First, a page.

In the leading case of Brady v. United States, the US Supreme Court stipulated that “[w]aivers of constitutional rights not only must be voluntary but must be knowing, intelligent acts done with sufficient awareness of the relevant circumstances and likely consequences” (Brady v. United States, 397 US 742, 748 ). It goes so far as to state that the judge must accept a guilty plea only with an affirmative statement by a defendant, indicating that he/she has met the constitutional standard for waiver (Boykin v. Alabama, 395 US 238, 242 ).
For example, the judge must explain the charges to which the defendant is pleading guilty and the possible criminal sentence. The judge is also required to explicate how the facts of defendant’s case fit the criminal charge to which the defendant is pleading guilty, so as to ensure that the defendant does not plead guilty to a charge that does not fit the facts of the case. As we all recall from our first year criminal law class, it is also important that the pleas are entered and negotiated voluntarily; in the words of section 11(b)(2) of the Federal Rules of Criminal Procedure, the plea must be “voluntary and not the result of force or threat or promises apart from a plea agreement.”
A Change of Heart
The Federal Rules of Criminal Procedure sets a low threshold for a defendant who wishes to withdraw a plea of guilty or nolo contendere after the court has accepted the plea but before it imposes sentence. The defendant must show that there is “just reason” for requesting the withdrawal (s. 11(d)). At any point before the sentencing, the criminal process is generally forgiving of changes of heart.
According to s. 11(e) of the same federal statute, the threshold is much higher once the sentence has already been handed down. The plea may be set aside only on direct appeal or collateral attack. At that time, the defendant is required to point out a “manifest injustice” that requires correction in order to be granted the withdrawal of the plea.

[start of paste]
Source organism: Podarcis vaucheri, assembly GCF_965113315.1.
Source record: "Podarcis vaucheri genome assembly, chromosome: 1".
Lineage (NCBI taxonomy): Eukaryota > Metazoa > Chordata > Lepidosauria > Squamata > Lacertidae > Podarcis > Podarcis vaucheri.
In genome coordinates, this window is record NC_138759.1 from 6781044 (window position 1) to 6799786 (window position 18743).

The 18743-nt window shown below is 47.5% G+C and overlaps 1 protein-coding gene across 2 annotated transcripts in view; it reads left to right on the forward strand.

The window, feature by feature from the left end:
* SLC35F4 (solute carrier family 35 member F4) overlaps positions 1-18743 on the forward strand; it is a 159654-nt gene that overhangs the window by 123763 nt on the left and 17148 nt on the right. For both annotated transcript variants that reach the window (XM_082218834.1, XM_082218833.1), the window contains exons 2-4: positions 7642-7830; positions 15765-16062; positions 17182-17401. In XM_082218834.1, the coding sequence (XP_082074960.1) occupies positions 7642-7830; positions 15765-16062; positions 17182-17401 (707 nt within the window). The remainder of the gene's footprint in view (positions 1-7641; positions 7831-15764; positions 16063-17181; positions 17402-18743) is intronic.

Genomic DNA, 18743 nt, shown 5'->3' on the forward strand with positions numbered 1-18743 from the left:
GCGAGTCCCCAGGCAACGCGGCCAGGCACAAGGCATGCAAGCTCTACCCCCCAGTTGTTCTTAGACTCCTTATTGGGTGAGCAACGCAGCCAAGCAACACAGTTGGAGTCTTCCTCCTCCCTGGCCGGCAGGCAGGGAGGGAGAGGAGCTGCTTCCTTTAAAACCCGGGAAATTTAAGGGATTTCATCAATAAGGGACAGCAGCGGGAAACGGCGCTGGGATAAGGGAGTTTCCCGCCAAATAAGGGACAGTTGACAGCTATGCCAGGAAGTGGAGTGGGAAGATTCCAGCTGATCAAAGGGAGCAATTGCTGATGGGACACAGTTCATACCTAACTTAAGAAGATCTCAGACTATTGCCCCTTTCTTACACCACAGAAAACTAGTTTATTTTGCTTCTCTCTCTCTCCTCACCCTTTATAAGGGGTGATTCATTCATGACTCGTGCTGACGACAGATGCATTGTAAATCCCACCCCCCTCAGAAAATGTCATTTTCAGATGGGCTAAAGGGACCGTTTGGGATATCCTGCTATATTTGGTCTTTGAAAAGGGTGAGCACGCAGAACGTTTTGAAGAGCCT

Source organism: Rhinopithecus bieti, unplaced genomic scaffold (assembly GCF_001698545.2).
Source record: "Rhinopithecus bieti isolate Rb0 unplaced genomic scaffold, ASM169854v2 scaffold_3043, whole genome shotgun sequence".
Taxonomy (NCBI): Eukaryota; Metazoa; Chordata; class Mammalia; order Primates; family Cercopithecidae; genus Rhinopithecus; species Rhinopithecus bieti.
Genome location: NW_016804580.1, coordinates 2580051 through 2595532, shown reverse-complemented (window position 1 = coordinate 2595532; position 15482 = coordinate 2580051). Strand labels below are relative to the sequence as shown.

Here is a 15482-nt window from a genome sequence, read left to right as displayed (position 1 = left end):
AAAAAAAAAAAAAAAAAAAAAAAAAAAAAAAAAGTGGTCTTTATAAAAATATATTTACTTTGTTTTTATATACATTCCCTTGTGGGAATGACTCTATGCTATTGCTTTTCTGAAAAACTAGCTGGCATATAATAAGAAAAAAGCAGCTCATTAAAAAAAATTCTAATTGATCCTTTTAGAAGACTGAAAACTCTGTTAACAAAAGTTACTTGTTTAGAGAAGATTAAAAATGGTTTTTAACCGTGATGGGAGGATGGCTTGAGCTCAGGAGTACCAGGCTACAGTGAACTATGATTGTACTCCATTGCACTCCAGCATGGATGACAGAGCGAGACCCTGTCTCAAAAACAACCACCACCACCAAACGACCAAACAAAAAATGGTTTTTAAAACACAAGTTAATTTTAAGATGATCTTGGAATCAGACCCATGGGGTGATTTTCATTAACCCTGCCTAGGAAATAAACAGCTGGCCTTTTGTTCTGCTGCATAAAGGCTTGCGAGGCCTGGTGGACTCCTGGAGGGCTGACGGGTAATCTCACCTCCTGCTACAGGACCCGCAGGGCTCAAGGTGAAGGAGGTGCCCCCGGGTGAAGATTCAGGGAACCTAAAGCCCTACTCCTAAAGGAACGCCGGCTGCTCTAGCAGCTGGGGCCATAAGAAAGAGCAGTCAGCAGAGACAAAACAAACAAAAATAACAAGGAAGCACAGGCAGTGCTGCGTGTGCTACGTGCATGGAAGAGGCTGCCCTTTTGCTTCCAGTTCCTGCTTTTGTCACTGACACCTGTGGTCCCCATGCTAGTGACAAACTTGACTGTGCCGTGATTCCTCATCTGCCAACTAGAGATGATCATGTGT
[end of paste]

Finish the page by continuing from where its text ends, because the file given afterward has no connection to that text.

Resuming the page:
Attention Deficit Disorder, a “Manifest Injustice?”
One reason that this case is making headlines is that a successful appeal would shed new light on what constitutes a “manifest injustice.” It would not come as a surprise if the court were particularly sensitive to the context of the case – namely, the defendant’s emotional susceptibility around the time of September 11, 2001. Dr. Burkes was not arraigned until 2006, however. Thus, it is unlikely that the court will accept his argument that he was under “pressure” on the day of his trial and that it was this stress that prompted him to enter his plea. In one case from Ohio, the judge stated rather tartly, “When one’s freedom is at risk, one should not have a happy-go-lucky attitude” (Ohio v. Wangul, 322010 Ohio ).
To make the case for his mental condition, Dr. Burkes and his legal team would likely turn to case law, such as Brady v. United States. In that case, it was held that, in addition to voluntariness, the defendant’s plea must be “knowing” and “intelligent,” “done with sufficient awareness of the relevant circumstances and likely consequences.” The affidavit from the psychiatrist seems to suggest that Dr. Burkes’ ADD prevented him from making “knowing” and “intelligent” decisions, as his mental condition “interfere[d] with his ability to organize and categorize information prior to thinking about it.”
It may well be that his ADD impaired his decision-making process and made his arraignment even more psychologically taxing. The prosecution, on the other hand, argues that the plea did not arise from a one-time meeting, but was rather “the result of lengthy negotiations and was not the product of duress.”
One way that Dr. Burkes could overcome this challenge is by proving that his ADD constitutes a day-to-day struggle. He would have to underline the persistence and severity of this disorder. This does not seem like a fruitful position to take, though. Dr. Burkes must be of above-average intelligence, including emotional intelligence, to do what is expected of him as a dental surgeon. His job places him in stressful situations all the time. If he was able to perform his demanding job after September 11, including the identification of over 600 corpses, the court is not likely to accept that his mental condition interfered so strongly with his plea-bargaining.